This book fills the gap between gut-feeling and knowledge in selected areas of SQL development by pointing out why the gut-feeling is indeed justified, why and in what way the practices are potentially problematic, what their impact may be if things go wrong, and how the risk can be avoided and at what price.

In my view the book will be a valuable read for most experienced SQL developers.
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Most Helpful Customer Reviews on (beta) 5.0 out of 5 stars  5 reviews
6 of 6 people found the following review helpful
5.0 out of 5 stars Useful and Informative.... 16 Jun 2010
By H. Treftz - Published on
I have worked with SQL Server as a developer and a programmer for over 15 years so I have read a lot of books about the product and T-SQL. This is one of the most informative books I have read on SQL in a long time because it made me think a little differently when looking at code. It presented me with situations I haven't seen before (for example a connection setting it's own rowcount explicitly) and the implications that could have.

It really makes you think about the what-if, what happens if your caller does something unexpected and what you might do to mitigate this risk. There are not a whole lot of SQL Server programming books that I learn something from anymore, this was one of them.
2 of 2 people found the following review helpful
5.0 out of 5 stars Great reading for database practitioners 28 Jan 2011
By Plamen Ratchev - Published on
This is excellent work on a very important topic. Defensive programming is very often misunderstood, especially in the database world.

Alex deals with this "inconvenient" topic using very practical approach. Instead of filling pages with theory and reasons why defensive programming is good, he dives right into simple examples from the daily work of every database professional. We have all seen (and ignored) many of these issues, but demonstrating how this affects our code and how simple it is to avoid these problems makes this book shine. It is not a complete catalog of defensive techniques, rather a good collection of examples to illustrate the need for defensive coding and applicable methods. It builds the mindset to think proactively and create robust solutions.

The book includes coverage of the following topics: basic defensive technique, code vulnerabilities, changes to database objects, upgrades, reusing code, data integrity and constraints, error handling, concurrency.

"Defensive Database Programming with SQL Server" should be required reading for all SQL practitioners.
1 of 1 people found the following review helpful
5.0 out of 5 stars Excellent book 13 April 2011
By Rand E. Gerald - Published on
Format:Paperback|Verified Purchase
I was at a presentation by the author about this subject last year (March 2010) even before the book was published. Unfortunately, the book was not published until several months later. If I recall correctly, I ordered it on a pre-release basis. I have not been disappointed.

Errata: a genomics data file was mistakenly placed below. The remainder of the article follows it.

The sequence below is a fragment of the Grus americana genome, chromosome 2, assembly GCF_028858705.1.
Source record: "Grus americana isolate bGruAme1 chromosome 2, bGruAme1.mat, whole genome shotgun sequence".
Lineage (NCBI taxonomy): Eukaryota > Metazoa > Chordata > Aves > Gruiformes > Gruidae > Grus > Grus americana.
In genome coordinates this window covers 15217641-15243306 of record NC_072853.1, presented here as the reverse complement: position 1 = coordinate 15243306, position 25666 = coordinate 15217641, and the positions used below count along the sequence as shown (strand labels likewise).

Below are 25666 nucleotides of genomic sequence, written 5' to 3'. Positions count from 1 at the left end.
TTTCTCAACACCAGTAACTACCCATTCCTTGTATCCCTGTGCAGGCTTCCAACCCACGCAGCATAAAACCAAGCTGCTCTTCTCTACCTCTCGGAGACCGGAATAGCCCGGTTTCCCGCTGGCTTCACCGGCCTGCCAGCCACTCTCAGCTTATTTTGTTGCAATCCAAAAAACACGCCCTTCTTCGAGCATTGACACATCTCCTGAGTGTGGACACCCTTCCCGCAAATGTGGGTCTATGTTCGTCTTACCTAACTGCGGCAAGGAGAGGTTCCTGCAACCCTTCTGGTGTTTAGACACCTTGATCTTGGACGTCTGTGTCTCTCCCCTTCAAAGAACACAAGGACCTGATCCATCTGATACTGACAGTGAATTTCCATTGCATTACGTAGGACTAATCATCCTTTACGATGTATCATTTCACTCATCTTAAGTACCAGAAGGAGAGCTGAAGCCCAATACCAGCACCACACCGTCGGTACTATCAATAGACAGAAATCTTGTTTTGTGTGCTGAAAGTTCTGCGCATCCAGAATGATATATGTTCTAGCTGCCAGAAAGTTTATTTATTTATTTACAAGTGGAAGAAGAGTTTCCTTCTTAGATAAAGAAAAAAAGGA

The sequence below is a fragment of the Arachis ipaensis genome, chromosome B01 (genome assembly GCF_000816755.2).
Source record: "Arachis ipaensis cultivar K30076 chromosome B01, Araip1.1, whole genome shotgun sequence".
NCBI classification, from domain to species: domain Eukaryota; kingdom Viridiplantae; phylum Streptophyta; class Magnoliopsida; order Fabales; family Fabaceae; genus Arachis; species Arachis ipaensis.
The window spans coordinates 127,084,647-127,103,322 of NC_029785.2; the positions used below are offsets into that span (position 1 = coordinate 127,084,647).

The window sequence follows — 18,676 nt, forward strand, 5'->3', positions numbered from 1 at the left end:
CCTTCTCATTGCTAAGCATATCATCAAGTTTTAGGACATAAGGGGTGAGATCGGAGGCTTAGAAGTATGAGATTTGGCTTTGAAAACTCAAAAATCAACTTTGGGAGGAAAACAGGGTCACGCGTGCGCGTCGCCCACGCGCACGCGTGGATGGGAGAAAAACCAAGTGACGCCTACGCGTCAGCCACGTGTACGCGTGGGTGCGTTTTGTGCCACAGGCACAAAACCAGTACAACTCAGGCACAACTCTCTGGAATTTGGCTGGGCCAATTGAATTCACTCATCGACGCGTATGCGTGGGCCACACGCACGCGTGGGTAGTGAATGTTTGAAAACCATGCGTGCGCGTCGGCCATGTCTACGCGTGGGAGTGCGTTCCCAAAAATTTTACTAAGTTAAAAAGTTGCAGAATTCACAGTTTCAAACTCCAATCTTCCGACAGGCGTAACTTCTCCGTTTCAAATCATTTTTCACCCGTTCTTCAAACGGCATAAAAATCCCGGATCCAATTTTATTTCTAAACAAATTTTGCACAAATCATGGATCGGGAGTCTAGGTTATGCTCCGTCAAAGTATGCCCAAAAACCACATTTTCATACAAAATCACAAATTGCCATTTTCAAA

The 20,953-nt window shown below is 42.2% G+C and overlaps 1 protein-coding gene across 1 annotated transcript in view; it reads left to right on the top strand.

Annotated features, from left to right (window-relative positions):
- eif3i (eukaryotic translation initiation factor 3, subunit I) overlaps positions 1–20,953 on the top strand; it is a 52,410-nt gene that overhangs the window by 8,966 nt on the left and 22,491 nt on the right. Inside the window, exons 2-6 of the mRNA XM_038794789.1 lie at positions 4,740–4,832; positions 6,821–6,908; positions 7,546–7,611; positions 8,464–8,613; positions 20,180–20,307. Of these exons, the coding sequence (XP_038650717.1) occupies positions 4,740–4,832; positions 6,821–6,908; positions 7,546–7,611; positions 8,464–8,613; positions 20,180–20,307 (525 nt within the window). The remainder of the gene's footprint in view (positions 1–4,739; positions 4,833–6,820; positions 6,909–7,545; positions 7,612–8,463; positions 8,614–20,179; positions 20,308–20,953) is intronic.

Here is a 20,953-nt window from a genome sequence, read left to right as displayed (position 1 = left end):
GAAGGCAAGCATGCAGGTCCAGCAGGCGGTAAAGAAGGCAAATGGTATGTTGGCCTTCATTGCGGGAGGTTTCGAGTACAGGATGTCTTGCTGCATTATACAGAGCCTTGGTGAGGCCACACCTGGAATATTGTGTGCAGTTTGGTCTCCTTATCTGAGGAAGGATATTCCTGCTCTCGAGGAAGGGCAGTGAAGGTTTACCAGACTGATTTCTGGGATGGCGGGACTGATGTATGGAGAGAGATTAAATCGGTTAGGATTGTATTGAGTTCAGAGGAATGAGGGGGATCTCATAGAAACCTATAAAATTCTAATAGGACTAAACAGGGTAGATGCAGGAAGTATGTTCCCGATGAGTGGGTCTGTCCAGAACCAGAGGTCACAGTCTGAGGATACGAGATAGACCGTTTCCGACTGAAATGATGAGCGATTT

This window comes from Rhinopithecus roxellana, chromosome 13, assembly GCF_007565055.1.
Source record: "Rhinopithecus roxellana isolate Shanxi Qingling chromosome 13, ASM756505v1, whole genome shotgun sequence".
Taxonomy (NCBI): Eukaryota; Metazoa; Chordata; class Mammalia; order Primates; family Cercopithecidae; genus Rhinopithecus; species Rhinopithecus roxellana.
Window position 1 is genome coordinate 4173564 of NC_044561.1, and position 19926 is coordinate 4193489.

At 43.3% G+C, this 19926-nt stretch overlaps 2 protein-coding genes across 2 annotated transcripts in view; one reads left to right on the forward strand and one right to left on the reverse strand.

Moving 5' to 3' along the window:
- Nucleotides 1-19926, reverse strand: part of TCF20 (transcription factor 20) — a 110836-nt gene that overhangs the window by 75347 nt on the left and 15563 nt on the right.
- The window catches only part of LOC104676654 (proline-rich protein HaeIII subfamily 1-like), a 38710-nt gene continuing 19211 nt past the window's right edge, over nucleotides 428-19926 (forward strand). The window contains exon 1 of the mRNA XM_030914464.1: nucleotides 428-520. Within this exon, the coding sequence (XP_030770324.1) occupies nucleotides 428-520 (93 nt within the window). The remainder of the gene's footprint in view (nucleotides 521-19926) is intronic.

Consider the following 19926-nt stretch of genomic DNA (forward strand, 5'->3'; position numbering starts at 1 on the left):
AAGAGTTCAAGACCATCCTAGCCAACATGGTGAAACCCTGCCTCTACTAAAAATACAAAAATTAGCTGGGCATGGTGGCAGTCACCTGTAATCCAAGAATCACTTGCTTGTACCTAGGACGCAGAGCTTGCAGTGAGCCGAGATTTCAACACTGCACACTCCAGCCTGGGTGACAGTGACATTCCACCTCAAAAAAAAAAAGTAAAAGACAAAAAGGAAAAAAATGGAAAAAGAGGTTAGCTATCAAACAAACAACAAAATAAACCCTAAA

If you go through the book you will very likely find reference to oversights that you may have made in the past and how to avoid them in the future.

The only negative I can say about the book is that I wish that it had more of the author's helpful hints. A good subject, perhaps, for a Volume 2.

By the way - where did the author get that beautiful cover photo? Where was it taken?
1 of 1 people found the following review helpful
5.0 out of 5 stars When TRY ... CATCH is not enough. 21 Oct 2010
By Alejandro Mesa - Published on
Format:Paperback|Verified Purchase
I really enjoyed reading "Defensive Database Programming with SQL Server", and I would recommend it to any SQL Server developer. My favorite chapter was "Chapter 7: "Advanced Use of Constraints", where the author demonstrates the power of the declarative part of the model.

This is not a book for beginners that want to learn about T-SQL language, but if you are already familiar with the language then you will learn about best practices for making your program more robust.

Walk with the author through those situations that can make your code to break. Being aware of these situations is a good start, learning how to defend your code from them is what this book is all about.
5.0 out of 5 stars Defensive SQL Server programming 'gotchas' 14 Nov 2010
By JRGWV - Published on
This is a great book to read for all levels, as it exposes techniques to test and defend against common mistakes and vulnerabilities that TSQL lends itself too. The book provides lots of example code that you can walk through to get the hands-on experience, to prove to yourself how the code works. The book also offers some brevity, so that you can quickly move through the chapters. One of the parts I enjoyed was the explanation of triggers, constraints and when different situations call for using them. Another chapter of interest was the Defensive Error Handling, which shows some of the limitations of the Try Catch error handling in SQL Server 2005 and 2008. Overall, I found this book to be very helpful and I will begin using some of the takeaways I found immediately.